Dear Speaker Ryan: your 'forward-looking agenda' ignores climate change
House Speaker Paul Ryan spent much of this summer promoting the Republican policy agenda he calls “A Better Way.” He’s selling this repackaged mix of upper-income tax cuts and unregulated capitalism as a set of innovative, up-to-date solutions to our country’s ailments. The message: even if many Republicans don’t think Donald Trump can govern, House Republicans have a plan.
Unfortunately, their plan has a glaring flaw. No worthwhile agenda focusing on poverty, security, and economic growth can ignore the climate reality we all face.
Considering the much-touted centrality of poverty to Speaker Ryan’s thinking, you’d expect “A Better Way” to acknowledge the economic impacts of a changing climate. Unfortunately, not only would his agenda make climate change harder to combat, it would make life more difficult for many of the minority and low-income communities that climate change has already harmed.
As temperatures increase and sea levels rise, working families and those living below the poverty line will experience more severe climate impacts with less advance notice or preparation. Encroaching floodplains are already forcing vulnerable communities to relocate. American farmers and ranchers will increasingly feel the effects of shifting seasonal patterns.
Continued greenhouse gas emissions will only intensify these and other stresses on the very people Speaker Ryan says he’s trying to help. Just as seriously, by failing to prepare the U.S. workforce for a renewable energy future, his plan would place our domestic businesses at a competitive disadvantage.
His failure to address climate change’s national security impacts is just as glaring. “A Better Way” claims to “tackle new threats” of “our time and beyond,” but only mentions climate change by way of complaining that President Obama has supposedly prioritized it over “countering radicalization at home.” (In fact, he has rightly focused on both issues.) The Department of Defense now formally treats climate change as a “threat multiplier,” since erratic precipitation patterns, rising temperatures and extreme weather events will exacerbate global instability and increase circumstances that breed terrorism. Speaker Ryan’s agenda simply ignores this.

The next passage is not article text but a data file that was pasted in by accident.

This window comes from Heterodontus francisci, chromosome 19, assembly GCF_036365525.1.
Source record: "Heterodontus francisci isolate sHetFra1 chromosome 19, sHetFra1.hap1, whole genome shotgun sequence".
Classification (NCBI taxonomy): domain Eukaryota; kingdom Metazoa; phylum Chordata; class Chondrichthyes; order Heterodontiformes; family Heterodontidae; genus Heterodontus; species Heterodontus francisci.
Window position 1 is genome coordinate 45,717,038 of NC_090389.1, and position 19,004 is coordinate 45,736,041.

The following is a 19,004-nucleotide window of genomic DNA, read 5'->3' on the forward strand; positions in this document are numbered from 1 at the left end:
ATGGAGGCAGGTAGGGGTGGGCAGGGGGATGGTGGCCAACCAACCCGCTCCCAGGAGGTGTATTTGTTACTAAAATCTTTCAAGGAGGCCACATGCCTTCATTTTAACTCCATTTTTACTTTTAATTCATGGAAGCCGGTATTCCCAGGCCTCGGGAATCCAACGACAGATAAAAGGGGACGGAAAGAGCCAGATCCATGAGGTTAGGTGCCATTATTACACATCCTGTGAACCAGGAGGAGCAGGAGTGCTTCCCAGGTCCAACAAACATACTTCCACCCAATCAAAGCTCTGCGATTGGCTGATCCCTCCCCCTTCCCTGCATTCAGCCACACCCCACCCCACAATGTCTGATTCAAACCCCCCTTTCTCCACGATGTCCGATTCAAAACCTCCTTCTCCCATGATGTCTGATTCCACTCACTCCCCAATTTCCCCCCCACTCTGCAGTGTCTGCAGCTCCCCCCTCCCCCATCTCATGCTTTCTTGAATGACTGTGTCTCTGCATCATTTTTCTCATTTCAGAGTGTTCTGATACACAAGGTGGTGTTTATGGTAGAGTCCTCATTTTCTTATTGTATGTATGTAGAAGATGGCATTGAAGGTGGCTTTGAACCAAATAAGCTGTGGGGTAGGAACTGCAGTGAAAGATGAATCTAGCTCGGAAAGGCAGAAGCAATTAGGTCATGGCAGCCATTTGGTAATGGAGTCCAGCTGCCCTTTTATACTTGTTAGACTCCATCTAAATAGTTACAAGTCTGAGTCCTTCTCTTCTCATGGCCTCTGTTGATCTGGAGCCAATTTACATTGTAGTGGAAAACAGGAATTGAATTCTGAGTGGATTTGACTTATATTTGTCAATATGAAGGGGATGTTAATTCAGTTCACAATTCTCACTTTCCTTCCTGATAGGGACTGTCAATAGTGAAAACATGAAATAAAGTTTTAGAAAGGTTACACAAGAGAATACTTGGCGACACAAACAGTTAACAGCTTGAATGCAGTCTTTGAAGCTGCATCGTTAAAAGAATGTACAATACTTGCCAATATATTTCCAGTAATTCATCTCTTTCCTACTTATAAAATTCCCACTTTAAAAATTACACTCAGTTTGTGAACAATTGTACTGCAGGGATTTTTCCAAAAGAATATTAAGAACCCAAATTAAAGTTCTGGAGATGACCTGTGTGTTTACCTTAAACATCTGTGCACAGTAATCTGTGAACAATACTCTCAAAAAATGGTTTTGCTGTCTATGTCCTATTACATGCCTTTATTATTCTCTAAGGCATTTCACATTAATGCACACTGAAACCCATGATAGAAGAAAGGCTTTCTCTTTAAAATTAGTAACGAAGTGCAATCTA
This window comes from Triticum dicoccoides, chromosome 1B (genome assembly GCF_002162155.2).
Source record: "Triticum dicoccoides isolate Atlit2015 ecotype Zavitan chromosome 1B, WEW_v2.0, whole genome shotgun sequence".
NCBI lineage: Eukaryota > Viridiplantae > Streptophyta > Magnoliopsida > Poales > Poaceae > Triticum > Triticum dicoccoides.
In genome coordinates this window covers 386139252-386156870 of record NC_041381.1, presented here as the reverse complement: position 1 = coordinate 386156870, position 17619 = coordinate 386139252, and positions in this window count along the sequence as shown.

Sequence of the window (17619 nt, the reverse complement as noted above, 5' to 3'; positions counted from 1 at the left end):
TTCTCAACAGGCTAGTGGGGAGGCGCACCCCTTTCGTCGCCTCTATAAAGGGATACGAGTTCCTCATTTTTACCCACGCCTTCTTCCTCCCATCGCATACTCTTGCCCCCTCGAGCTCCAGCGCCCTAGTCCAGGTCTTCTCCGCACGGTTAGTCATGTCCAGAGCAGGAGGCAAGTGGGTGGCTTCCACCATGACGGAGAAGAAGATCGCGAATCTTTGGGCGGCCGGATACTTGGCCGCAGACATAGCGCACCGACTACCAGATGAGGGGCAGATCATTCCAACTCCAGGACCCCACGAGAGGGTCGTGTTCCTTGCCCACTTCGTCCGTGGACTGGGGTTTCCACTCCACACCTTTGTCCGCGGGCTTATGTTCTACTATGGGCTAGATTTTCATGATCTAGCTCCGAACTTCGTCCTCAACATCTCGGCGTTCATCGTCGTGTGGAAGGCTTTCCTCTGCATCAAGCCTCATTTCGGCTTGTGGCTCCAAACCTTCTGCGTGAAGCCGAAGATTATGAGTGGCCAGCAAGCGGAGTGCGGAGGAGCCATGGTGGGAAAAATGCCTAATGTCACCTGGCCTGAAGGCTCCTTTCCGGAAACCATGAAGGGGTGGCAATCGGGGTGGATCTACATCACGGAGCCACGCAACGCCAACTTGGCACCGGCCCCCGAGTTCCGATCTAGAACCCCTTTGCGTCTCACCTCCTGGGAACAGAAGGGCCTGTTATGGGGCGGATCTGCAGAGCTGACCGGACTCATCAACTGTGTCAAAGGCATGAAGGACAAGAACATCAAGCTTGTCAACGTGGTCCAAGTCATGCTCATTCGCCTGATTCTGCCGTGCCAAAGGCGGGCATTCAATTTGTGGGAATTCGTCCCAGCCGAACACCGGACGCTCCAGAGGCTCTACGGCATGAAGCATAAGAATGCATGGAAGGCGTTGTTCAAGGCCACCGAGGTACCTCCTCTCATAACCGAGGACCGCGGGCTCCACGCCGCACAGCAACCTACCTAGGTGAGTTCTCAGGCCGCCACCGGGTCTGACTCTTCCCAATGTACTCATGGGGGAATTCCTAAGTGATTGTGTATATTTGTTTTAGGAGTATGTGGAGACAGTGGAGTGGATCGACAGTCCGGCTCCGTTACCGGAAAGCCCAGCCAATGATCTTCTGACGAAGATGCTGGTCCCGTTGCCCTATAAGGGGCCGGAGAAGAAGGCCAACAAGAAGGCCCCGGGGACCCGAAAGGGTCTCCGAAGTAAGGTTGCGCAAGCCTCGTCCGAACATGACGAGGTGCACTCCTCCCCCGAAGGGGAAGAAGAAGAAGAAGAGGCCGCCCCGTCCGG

The danger of that approach is clear for anyone who cares to look. In the Horn of Africa between 2008 and 2012 – a period of severe drought – more than 144 million people were displaced by sudden onset disasters. Contrary to Republican orthodoxy, efforts to curb emissions and bolster U.S. security complement one another. Indeed, they often rely on each other to succeed.
Addressing climate change also makes perfectly good economic sense, as Speaker Ryan knows. As the century-old infrastructure and business model that’s sustained our fossil fuel economy shifts to support clean energy and smart technology, investor dollars around the world will flow toward economies that continue to lead the way. The stubborn belief that our country can only flourish through a continued dependence on fossil fuels insults the resolve and ingenuity of American workers. Over the last decade, the average cost of solar photovoltaic panels has decreased 60 percent as the U.S. has made gains in efficiency and manufacturing. Solar industry employment has increased 123 percent since 2010. Again, Speaker Ryan’s agenda pretends none of this is happening.
This silence suggests the Republican Party doubts our ability to operate more efficiently in the future than we have in the past. To claim that forward-looking climate policies hurt our economy or that they have no benefits – as Speaker Ryan does – is inaccurate and shortsighted at best. At worst, it’s frankly dangerous.
Promoting economic growth, defending our citizenry and addressing poverty should be bipartisan goals. While I may disagree with his approach, I believe Speaker Ryan was right to include them in the Republican agenda. However, his party’s track record of opposing sensible climate action at every turn greatly reduces that agenda’s credibility.
If the Speaker honestly wants to champion legislation that addresses the issues of our time, gaining an understanding of the science and significance of climate change is a necessary first step. Any governing agenda that wants to be taken seriously has to offer a meaningful climate plan. Pretending otherwise will waste the opportunity that now exists to make progress on areas of potential bipartisan cooperation.
Source: The Hill
By: Ranking Member Raúl M. Grijalva
Next Article Previous Article